Glencora Borradaile

         Associate Professor & College of Engineering Dean's Professor, School of Electrical Engineering and Computer Science, Oregon State University

October 12, 2011

Reviewing a paper multiple times

It has happened several times to me now.

I (sub)review a paper for a conference and for one reason or another the paper is rejected.  The next conference deadline rolls around and I get a request to review the same paper.  I have never turned down these requests until today, and even today it was a “soft” turn-down.  I’ve experienced three characteristic situations:

  1. The first version has a bug.  I recommended a reject.  In every case that I can remember, the second version has the same bug, so I happily send the same review to the PC member, always being honest about reviewing this for a previous conference.
  2. I loved the first version and recommended an accept.  I happily send the same review, perhaps with a little extra “sugar” in the hopes that it will be accepted this time, always being honest about reviewing this for a previous conference.
  3. I was luke warm about the first version.  I check to see that the paper hasn’t changed.  It hasn’t.  Should I submit the same luke-warm review?  I did this time, but was pretty strong about not really thinking it would be useful to the committee.

I’m starting to think that a second review by the same person for a different committee isn’t very useful.  Except perhaps in the first case when a bug is a bug is a bug.  (I had one situation where I reviewed an un-changing, incorrect paper three times only to see it one day be accepted to a conference – with the bug included – for which I was not a reviewer.)

So, my question is: what do you do in these situations?  As a PC member, do you welcome “re”reviews?  In all situations?  Or just some?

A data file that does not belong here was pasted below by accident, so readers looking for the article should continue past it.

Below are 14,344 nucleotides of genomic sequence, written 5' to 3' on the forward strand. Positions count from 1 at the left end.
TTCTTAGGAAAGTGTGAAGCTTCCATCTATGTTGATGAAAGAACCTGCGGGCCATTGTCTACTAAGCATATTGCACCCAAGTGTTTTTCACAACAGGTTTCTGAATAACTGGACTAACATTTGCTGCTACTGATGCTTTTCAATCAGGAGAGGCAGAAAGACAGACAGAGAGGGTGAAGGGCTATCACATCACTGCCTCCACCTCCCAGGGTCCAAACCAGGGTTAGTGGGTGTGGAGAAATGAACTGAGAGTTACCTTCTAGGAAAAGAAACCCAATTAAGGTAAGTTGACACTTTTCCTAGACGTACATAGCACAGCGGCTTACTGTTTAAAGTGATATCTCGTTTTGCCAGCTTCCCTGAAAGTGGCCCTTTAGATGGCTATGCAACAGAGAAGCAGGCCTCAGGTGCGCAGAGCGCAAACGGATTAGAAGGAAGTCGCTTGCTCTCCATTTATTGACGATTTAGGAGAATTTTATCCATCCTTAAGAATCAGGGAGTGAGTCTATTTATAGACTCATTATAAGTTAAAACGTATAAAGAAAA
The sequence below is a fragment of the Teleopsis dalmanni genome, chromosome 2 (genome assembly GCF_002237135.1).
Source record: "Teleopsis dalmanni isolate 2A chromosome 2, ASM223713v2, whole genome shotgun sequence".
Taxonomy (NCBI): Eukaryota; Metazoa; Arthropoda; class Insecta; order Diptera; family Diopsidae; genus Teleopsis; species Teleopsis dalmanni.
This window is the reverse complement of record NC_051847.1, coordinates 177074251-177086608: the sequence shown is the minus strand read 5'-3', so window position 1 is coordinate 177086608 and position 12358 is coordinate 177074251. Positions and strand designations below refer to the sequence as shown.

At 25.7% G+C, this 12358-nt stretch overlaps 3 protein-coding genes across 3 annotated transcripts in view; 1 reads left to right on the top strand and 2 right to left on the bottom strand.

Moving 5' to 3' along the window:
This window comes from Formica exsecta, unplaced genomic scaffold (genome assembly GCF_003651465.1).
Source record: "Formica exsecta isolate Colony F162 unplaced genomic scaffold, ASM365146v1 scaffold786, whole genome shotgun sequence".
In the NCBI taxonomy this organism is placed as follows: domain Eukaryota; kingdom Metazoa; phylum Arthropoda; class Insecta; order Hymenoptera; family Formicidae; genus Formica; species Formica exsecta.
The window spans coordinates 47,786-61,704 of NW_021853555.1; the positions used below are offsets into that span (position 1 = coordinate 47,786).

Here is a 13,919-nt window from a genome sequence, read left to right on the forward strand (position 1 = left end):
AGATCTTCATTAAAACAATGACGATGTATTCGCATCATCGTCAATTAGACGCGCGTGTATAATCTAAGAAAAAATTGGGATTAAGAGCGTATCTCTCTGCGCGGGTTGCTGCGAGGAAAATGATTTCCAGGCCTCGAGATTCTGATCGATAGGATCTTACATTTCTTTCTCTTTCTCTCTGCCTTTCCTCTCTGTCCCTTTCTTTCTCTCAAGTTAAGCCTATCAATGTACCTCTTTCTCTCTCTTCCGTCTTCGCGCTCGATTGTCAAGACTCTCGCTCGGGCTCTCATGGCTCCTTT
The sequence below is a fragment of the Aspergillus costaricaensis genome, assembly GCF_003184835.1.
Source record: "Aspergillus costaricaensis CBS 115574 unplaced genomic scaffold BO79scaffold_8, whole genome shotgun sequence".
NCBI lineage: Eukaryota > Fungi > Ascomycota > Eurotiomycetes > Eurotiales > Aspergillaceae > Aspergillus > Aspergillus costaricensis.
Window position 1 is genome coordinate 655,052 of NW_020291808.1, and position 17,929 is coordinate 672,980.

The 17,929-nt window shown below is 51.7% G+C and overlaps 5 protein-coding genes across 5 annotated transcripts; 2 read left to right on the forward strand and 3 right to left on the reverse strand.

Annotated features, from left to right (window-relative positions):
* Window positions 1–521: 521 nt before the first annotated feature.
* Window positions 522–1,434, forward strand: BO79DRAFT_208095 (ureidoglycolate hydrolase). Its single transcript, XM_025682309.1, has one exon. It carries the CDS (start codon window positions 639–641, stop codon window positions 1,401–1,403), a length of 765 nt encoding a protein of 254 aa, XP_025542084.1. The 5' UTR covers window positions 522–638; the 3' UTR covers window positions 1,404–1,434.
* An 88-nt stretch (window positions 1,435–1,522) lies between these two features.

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  1.   D. Eppstein — October 12, 2011 @ 9:23 am    

    Re-reviewing has the disadvantage that a single influential reviewer can blackball a paper from many conferences based on an irrational dislike to the paper. On the other hand, if the dislike is not irrational, this may not be a disadvantage…

    Re-reviewing has the advantage that it encourages authors to take reviews seriously and actually revise their papers rather than just resubmitting and hoping for less careful reviewers next time.

    So I don’t know, but I usually err on the side of re-reviewing.

  2.   Alex Lopez-Ortiz — October 12, 2011 @ 12:27 pm    

    How about:

    4. The weak-reject SODA/STOC/FOCS paper looks the same, but now it is submitted to a lower quality venue.

    A re-reviewer can quickly upgrade the score to weak accept and save reviewer cycles.

    In this case a re-review is rather useful.

  3.   Dave P — October 12, 2011 @ 8:19 pm    

    I also had a buglike experience like yours, I saw it twice and I guess the third time was a charm, for which I wasn’t involved. On the other hand, for another paper once I submitted a subreview and the middleman noticed I made a faulty claim of a bug.